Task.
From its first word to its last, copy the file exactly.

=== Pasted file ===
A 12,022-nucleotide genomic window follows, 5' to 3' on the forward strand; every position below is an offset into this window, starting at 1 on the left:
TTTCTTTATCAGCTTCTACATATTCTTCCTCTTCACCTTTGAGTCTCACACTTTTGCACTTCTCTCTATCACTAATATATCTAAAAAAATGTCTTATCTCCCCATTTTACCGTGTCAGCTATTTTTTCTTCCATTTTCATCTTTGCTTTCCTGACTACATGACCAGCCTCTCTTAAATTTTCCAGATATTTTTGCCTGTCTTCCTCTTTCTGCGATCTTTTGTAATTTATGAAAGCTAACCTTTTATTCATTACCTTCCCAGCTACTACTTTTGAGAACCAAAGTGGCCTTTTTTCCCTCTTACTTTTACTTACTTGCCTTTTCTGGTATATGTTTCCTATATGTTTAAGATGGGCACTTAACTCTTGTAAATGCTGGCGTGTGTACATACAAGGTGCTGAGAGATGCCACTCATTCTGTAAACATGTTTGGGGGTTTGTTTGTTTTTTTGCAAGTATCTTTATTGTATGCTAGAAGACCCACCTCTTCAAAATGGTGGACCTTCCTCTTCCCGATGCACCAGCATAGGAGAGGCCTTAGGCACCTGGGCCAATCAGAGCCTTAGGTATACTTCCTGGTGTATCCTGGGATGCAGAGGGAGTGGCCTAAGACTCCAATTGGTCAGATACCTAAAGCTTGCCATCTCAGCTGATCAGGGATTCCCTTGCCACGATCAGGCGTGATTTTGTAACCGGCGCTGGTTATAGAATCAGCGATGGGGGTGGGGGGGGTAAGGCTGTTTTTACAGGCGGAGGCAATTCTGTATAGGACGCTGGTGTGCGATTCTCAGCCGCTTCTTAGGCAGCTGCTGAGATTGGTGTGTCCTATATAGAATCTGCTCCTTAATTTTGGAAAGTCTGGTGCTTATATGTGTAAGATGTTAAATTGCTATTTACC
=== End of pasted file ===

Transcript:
A 12,022-nucleotide genomic window follows, 5' to 3' on the forward strand; every position below is an offset into this window, starting at 1 on the left:
TTTCTTTATCAGCTTCTACATATTCTTCCTCTTCACCTTTGAGTCTCACACTTTTGCACTTCTCTCTATCACTAATATATCTAAAAAAATGTCTTATCTCCCCATTTTACCGTGTCAGCTATTTTTTCTTCCATTTTCATCTTTGCTTTCCTGACTACATGACCAGCCTCTCTTAAATTTTCCAGATATTTTTGCCTGTCTTCCTCTTTCTGCGATCTTTTGTAATTTATGAAAGCTAACCTTTTATTCATTACCTTCCCAGCTACTACTTTTGAGAACCAAAGTGGCCTTTTTTCCCTCTTACTTTTACTTACTTGCCTTTTCTGGTATATGTTTCCTATATGTTTAAGATGGGCACTTAACTCTTGTAAATGCTGGCGTGTGTACATACAAGGTGCTGAGAGATGCCACTCATTCTGTAAACATGTTTGGGGGTTTGTTTGTTTTTTTGCAAGTATCTTTATTGTATGCTAGAAGACCCACCTCTTCAAAATGGTGGACCTTCCTCTTCCCGATGCACCAGCATAGGAGAGGCCTTAGGCACCTGGGCCAATCAGAGCCTTAGGTATACTTCCTGGTGTATCCTGGGATGCAGAGGGAGTGGCCTAAGACTCCAATTGGTCAGATACCTAAAGCTTGCCATCTCAGCTGATCAGGGATTCCCTTGCCACGATCAGGCGTGATTTTGTAACCGGCGCTGGTTATAGAATCAGCGATGGGGGTGGGGGGGGTAAGGCTGTTTTTACAGGCGGAGGCAATTCTGTATAGGACGCTGGTGTGCGATTCTCAGCCGCTTCTTAGGCAGCTGCTGAGATTGGTGTGTCCTATATAGAATCTGCTCCTTAATTTTGGAAAGTCTGGTGCTTATATGTGTAAGATGTTAAATTGCTATTTACC